While Senvest got in on GameStop after a compelling presentation by its new CEO George Sherman and the involvement of investor and Chewy founder Ryan Cohen, it got out because of a tweet fired off by Elon Musk, The Journal reported.
On January 26, after the market closed, Musk simply tweeted “Gamestonk!!“
The US stock market is witnessing the biggest “short squeeze” in 25 years, forcing hedge funds to withdraw from their positions on stocks at the fastest rate since 2009, according to Goldman Sachs.
Last month saw GameStop shares rise more than 1,700%, “squeezing” hedge funds and others who had “shorted” the stock, costing them billions of dollars. A short position is a bet that a share price will fall.
Goldman Sachs analysts this weekend shed some light on the situation in a note. “The past 25 years have witnessed a number of sharp short squeezes in the US equity market, but none as extreme as has occurred recently,” they said.
The equity analysts said a basket of the most-shorted US stocks has rallied 98% in the last three months. Estimates by data provider Ortex on Friday showed that short-sellers were sitting on losses of around $19 billion just on GameStop in 2021 so far.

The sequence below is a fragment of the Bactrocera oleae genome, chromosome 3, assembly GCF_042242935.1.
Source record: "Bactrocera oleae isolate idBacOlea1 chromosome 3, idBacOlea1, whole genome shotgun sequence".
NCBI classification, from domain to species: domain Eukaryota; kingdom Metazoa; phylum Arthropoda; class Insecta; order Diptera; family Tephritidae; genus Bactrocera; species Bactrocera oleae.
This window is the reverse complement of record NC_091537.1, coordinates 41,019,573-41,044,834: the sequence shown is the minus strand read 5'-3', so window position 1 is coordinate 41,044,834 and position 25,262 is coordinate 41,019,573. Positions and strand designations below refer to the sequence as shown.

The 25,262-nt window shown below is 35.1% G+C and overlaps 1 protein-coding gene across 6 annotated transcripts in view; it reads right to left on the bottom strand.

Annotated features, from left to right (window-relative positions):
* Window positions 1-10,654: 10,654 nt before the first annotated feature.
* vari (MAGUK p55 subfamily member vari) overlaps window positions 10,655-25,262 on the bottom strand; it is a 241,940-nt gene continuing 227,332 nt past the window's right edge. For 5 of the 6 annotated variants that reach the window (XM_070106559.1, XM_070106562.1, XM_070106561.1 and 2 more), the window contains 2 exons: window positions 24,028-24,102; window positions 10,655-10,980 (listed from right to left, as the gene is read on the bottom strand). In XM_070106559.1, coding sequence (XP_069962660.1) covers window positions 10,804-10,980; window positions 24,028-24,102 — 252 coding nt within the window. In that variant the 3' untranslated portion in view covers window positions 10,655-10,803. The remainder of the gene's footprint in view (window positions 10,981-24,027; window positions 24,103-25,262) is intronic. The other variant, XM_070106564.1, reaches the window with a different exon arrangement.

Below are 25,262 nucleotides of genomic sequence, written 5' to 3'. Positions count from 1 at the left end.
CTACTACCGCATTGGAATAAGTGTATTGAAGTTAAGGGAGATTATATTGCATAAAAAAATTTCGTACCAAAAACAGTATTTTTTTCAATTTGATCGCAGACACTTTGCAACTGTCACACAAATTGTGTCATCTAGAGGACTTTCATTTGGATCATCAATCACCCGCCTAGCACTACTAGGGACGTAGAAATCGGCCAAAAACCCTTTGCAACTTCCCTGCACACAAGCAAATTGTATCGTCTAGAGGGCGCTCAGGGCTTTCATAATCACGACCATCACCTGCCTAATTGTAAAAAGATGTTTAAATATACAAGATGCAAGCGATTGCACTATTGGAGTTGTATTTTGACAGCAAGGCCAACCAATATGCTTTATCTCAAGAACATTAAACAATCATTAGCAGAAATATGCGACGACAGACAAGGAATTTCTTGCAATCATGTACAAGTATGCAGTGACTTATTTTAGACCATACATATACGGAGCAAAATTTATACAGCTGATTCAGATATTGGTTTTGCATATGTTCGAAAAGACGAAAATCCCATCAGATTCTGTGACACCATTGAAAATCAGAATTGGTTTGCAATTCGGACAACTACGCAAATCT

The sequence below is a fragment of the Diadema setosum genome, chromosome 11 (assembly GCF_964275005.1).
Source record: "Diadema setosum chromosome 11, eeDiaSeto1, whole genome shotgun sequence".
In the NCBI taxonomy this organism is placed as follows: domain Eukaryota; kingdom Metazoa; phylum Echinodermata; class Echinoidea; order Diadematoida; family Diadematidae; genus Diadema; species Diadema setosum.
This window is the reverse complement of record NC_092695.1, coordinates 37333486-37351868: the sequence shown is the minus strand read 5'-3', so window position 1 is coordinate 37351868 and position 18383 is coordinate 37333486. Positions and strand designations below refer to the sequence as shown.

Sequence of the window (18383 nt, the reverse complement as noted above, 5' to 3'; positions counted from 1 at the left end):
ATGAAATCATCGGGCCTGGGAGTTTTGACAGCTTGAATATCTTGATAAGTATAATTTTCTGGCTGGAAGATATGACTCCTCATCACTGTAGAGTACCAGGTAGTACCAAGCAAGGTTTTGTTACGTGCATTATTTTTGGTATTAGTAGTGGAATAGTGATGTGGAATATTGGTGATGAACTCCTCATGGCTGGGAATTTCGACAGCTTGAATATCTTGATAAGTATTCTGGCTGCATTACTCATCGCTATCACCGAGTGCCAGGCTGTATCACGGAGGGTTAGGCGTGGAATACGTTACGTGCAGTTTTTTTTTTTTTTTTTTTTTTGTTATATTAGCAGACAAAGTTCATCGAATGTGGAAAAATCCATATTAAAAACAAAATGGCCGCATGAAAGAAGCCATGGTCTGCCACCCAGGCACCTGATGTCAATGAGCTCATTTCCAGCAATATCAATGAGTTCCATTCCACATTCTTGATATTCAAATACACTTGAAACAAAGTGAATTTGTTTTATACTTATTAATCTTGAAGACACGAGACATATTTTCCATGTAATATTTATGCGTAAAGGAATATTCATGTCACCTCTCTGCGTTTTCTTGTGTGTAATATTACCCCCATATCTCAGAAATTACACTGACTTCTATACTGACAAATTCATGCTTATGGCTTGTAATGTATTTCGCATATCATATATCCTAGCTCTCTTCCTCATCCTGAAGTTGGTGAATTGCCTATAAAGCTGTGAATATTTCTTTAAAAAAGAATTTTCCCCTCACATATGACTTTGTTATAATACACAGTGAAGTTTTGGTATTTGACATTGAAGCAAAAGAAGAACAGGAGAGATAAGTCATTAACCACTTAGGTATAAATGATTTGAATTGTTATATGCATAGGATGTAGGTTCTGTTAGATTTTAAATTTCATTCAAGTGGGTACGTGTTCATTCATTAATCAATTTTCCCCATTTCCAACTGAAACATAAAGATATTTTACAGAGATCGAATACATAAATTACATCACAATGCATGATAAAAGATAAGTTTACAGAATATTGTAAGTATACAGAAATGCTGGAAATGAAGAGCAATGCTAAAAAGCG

Hedge funds and short-sellers who had made losing bets were forced to withdraw from the market rapidly at the fastest pace since 2009, in what is known as “de-grossing”.
They had to buy shares in companies such as GameStop and movie theater chain AMC to close their short positions, and sell other stocks to cover their losses.
“This week represented the largest active hedge fund de-grossing since February 2009,” Goldman analysts including David Kostin and Ben Snider said. “Funds in their coverage sold long positions and covered shorts in every sector.”
Melvin Capital Management lost over half its assets after GameStop burned short-selling funds this month.
The hedge fund, which was at the heart of the GameStop frenzy, lost 53% in January, sources close to the fund told Insider. The Wall Street Journal first reported the loss.